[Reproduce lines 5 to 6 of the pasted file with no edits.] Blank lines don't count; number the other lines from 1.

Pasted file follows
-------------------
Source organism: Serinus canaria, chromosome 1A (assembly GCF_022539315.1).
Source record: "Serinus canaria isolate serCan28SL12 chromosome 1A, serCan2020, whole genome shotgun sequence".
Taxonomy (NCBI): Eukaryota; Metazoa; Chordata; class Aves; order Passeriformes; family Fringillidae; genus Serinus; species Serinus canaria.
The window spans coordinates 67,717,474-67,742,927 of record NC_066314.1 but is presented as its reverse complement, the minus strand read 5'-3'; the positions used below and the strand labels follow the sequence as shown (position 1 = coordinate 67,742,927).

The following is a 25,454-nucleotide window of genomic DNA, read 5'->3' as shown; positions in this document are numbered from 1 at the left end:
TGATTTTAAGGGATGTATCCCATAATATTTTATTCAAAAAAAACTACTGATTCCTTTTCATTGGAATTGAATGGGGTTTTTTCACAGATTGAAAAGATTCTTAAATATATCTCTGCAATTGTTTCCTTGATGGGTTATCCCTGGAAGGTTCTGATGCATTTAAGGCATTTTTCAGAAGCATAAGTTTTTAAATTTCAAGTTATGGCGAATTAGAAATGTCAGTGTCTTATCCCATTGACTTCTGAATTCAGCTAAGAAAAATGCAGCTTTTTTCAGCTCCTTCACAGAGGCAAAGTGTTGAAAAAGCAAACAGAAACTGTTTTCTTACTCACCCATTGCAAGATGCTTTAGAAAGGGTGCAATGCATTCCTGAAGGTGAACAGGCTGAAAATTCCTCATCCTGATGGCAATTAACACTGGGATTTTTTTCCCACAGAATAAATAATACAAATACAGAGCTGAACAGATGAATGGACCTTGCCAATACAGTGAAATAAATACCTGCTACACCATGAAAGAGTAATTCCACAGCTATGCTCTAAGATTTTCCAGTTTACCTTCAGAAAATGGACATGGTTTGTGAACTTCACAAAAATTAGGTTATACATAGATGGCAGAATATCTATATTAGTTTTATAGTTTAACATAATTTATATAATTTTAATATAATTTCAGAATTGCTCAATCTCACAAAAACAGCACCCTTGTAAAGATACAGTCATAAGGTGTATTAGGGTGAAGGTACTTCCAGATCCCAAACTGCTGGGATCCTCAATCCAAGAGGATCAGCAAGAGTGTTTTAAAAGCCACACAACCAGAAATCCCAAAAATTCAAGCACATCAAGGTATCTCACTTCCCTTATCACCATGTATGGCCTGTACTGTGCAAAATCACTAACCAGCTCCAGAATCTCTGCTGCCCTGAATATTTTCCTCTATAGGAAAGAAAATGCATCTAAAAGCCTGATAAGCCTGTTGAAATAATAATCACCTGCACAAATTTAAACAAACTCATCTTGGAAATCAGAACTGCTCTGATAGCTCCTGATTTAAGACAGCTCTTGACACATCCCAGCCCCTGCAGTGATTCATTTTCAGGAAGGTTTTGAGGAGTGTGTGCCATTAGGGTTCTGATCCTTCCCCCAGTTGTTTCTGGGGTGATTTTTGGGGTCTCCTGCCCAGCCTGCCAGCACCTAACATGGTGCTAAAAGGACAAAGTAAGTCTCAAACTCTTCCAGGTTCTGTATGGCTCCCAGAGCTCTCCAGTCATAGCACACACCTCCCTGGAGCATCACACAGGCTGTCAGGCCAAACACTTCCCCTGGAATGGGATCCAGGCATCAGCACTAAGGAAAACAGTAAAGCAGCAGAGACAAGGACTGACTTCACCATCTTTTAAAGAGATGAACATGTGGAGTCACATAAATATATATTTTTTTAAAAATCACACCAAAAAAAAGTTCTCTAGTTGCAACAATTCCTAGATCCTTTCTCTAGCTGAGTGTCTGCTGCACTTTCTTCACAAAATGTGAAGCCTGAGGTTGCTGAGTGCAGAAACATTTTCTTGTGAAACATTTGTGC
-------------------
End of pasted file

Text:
The following is a 25,454-nucleotide window of genomic DNA, read 5'->3' as shown; positions in this document are numbered from 1 at the left end:
TGATTTTAAGGGATGTATCCCATAATATTTTATTCAAAAAAAACTACTGATTCCTTTTCATTGGAATTGAATGGGGTTTTTTCACAGATTGAAAAGATTCTTAAATATATCTCTGCAATTGTTTCCTTGATGGGTTATCCCTGGAAGGTTCTGATGCATTTAAGGCATTTTTCAGAAGCATAAGTTTTTAAATTTCAAGTTATGGCGAATTAGAAATGTCAGTGTCTTATCCCATTGACTTCTGAATTCAGCTAAGAAAAATGCAGCTTTTTTCAGCTCCTTCACAGAGGCAAAGTGTTGAAAAAGCAAACAGAAACTGTTTTCTTACTCACCCATTGCAAGATGCTTTAGAAAGGGTGCAATGCATTCCTGAAGGTGAACAGGCTGAAAATTCCTCATCCTGATGGCAATTAACACTGGGATTTTTTTCCCACAGAATAAATAATACAAATACAGAGCTGAACAGATGAATGGACCTTGCCAATACAGTGAAATAAATACCTGCTACACCATGAAAGAGTAATTCCACAGCTATGCTCTAAGATTTTCCAGTTTACCTTCAGAAAATGGACATGGTTTGTGAACTTCACAAAAATTAGGTTATACATAGATGGCAGAATATCTATATTAGTTTTATAGTTTAACATAATTTATATAATTTTAATATAATTTCAGAATTGCTCAATCTCACAAAAACAGCACCCTTGTAAAGATACAGTCATAAGGTGTATTAGGGTGAAGGTACTTCCAGATCCCAAACTGCTGGGATCCTCAATCCAAGAGGATCAGCAAGAGTGTTTTAAAAGCCACACAACCAGAAATCCCAAAAATTCAAGCACATCAAGGTATCTCACTTCCCTTATCACCATGTATGGCCTGTACTGTGCAAAATCACTAACCAGCTCCAGAATCTCTGCTGCCCTGAATATTTTCCTCTATAGGAAAGAAAATGCATCTAAAAGCCTGATAAGCCTGTTGAAATAATAATCACCTGCACAAATTTAAACAAACTCATCTTGGAAATCAGAACTGCTCTGATAGCTCCTGATTTAAGACAGCTCTTGACACATCCCAGCCCCTGCAGTGATTCATTTTCAGGAAGGTTTTGAGGAGTGTGTGCCATTAGGGTTCTGATCCTTCCCCCAGTTGTTTCTGGGGTGATTTTTGGGGTCTCCTGCCCAGCCTGCCAGCACCTAACATGGTGCTAAAAGGACAAAGTAAGTCTCAAACTCTTCCAGGTTCTGTATGGCTCCCAGAGCTCTCCAGTCATAGCACACACCTCCCTGGAGCATCACACAGGCTGTCAGGCCAAACACTTCCCCTGGAATGGGATCCAGGCATCAGCACTAAGGAAAACAGTAAAGCAGCAGAGACAAGGACTGACTTCACCATCTTTTAAAGAGATGAACATGTGGAGTCACATAAATATATATTTTTTTAAAAATCACACCAAAAAAAAGTTCTCTAGTTGCAACAATTCCTAGATCCTTTCTCTAGCTGAGTGTCTGCTGCACTTTCTTCACAAAATGTGAAGCCTGAGGTTGCTGAGTGCAGAAACATTTTCTTGTGAAACATTTGTGC